32 million Indians pushed out of middle class during COVID-19: Pew Research
A new Pew Research Center analysis states that the number of the middle class projected in India prior to the onset of the pandemic, dropped down to about 32 million due to the recession
Economic distress brought by the coronavirus pandemic last year has dragged about 32 million Indians out of the middle class, overturning the years of economic gains, whereas millions of those who lose jobs were shoved into poverty, according to the new Pew Research Centre report on Thursday.
In India, numerous middle class, especially those who were earning between $10 and $20 a day, recoiled by about 32 million, contrasted to the number that could have been reached in the absence of a pandemic.
The analysis finds that the drop-off in the global middle class was centred in South Asia and East Asia and the Pacific, and had hindered the expansion seen in the years preceding the pandemic. South Asia, particularly India, along with Sub-Saharan Africa, accounted for most of the increase in poverty, reversing years of progress on this front.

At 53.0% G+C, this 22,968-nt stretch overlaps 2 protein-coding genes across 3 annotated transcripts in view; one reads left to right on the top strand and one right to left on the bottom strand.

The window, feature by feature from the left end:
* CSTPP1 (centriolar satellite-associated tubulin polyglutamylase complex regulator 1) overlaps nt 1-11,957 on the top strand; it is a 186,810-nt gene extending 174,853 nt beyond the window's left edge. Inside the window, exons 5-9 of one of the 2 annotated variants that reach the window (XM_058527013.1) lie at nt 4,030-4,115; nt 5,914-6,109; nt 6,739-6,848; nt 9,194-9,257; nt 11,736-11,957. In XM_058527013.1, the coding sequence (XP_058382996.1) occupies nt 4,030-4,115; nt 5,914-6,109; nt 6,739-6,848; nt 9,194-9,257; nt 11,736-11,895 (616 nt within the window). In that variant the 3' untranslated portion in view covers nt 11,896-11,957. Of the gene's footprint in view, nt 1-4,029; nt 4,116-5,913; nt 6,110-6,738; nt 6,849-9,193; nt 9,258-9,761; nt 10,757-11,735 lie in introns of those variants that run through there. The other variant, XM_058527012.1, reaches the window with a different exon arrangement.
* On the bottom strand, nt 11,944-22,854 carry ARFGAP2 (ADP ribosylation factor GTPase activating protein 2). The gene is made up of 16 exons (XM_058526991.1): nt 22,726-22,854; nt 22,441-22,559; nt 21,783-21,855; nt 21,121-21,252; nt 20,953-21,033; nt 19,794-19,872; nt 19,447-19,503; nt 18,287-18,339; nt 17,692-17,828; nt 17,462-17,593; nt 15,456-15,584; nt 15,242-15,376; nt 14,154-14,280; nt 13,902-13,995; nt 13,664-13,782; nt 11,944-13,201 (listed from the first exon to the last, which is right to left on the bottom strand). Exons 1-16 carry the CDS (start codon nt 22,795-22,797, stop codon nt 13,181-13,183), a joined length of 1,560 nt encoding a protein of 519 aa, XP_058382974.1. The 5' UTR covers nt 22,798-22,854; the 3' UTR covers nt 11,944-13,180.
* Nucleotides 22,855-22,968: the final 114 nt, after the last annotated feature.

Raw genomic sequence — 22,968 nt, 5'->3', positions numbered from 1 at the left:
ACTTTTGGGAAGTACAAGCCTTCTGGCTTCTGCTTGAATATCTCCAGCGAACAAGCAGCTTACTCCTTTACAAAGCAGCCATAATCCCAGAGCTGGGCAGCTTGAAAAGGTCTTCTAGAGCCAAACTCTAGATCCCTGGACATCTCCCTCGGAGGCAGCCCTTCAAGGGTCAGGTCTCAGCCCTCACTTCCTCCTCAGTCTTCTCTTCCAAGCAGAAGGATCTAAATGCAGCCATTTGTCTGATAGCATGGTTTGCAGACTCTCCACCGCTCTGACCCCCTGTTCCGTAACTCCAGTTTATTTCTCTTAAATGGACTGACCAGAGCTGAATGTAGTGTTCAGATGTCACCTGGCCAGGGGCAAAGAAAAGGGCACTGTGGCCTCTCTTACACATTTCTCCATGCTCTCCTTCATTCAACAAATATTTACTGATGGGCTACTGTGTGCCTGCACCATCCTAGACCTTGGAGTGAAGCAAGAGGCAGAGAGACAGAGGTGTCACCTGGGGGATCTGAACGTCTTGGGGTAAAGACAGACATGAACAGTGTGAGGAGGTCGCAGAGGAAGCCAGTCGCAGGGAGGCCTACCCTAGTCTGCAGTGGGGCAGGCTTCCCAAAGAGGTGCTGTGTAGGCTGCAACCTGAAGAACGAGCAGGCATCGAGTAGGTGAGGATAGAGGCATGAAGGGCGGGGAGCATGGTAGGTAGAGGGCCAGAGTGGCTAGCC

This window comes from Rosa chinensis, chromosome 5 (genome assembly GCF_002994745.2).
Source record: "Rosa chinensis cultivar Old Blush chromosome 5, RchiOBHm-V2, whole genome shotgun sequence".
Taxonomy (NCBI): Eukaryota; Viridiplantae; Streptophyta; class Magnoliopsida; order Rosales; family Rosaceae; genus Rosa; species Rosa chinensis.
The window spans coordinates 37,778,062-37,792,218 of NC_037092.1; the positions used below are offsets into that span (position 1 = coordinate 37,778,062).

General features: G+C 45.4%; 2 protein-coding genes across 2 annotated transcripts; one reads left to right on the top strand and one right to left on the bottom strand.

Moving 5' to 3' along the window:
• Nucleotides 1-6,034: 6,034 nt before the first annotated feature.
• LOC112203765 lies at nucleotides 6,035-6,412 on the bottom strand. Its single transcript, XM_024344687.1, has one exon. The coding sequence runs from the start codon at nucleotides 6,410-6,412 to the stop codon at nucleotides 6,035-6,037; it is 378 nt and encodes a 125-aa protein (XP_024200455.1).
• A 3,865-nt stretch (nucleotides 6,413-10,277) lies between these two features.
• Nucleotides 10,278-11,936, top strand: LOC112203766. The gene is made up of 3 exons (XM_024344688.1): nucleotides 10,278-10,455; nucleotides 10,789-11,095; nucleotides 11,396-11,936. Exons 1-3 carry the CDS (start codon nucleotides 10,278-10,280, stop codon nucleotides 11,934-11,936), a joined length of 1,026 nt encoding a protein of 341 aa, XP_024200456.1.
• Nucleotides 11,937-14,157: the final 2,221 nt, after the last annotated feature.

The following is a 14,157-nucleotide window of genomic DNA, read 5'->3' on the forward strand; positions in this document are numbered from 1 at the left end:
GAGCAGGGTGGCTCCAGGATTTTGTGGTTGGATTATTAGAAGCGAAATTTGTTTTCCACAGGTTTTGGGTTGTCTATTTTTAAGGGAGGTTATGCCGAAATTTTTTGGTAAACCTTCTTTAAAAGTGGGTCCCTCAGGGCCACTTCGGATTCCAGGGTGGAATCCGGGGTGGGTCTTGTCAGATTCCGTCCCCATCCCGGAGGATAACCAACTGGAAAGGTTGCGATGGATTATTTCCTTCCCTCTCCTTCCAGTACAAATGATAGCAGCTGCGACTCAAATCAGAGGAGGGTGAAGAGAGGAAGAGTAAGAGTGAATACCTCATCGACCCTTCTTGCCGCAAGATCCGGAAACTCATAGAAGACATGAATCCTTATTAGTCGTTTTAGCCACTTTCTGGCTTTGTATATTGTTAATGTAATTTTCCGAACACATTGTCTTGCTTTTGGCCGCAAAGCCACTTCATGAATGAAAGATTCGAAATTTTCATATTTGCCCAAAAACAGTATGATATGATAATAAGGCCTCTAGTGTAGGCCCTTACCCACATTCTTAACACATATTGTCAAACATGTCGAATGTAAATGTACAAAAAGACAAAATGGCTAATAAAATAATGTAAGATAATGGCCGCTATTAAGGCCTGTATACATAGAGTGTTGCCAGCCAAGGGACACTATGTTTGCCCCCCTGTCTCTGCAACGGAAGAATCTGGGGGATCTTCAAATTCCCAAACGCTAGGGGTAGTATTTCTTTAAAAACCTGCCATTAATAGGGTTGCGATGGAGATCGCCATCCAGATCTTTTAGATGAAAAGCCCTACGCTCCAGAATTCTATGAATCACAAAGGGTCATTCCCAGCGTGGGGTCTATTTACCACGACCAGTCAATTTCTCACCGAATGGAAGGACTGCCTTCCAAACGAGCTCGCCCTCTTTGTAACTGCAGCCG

In 2020, the World Bank estimated roughly the same level of economic growth for India and China, at 5.8% and 5.9% respectively.
However, after almost a year into the pandemic, the World Bank revised its forecast this January, to a shrinkage of 9.6% for India and an extension of 2% for China.
In fact, after a drop in cases until early this year, India confronted the second wave of infections in some industrial states and is highest after the United States and Brazil, with 11.47 million.
Showing concern with that, the Government of India has taken steps to support the economy and at the same time projecting a contraction of 8% in the current financial year, which is expected to conclude this month before economic growth picks up to about 10% in the following financial year.
Indeed, with the rising petrol prices this year, job losses and salary cuts have furthermore damaged millions of households and pushed many to seek jobs overseas.
However, the report added that in China, the fall in living standards was modest as numbers in the middle-income category probably decreased by 10 million, whereas the poverty levels remained unchanged.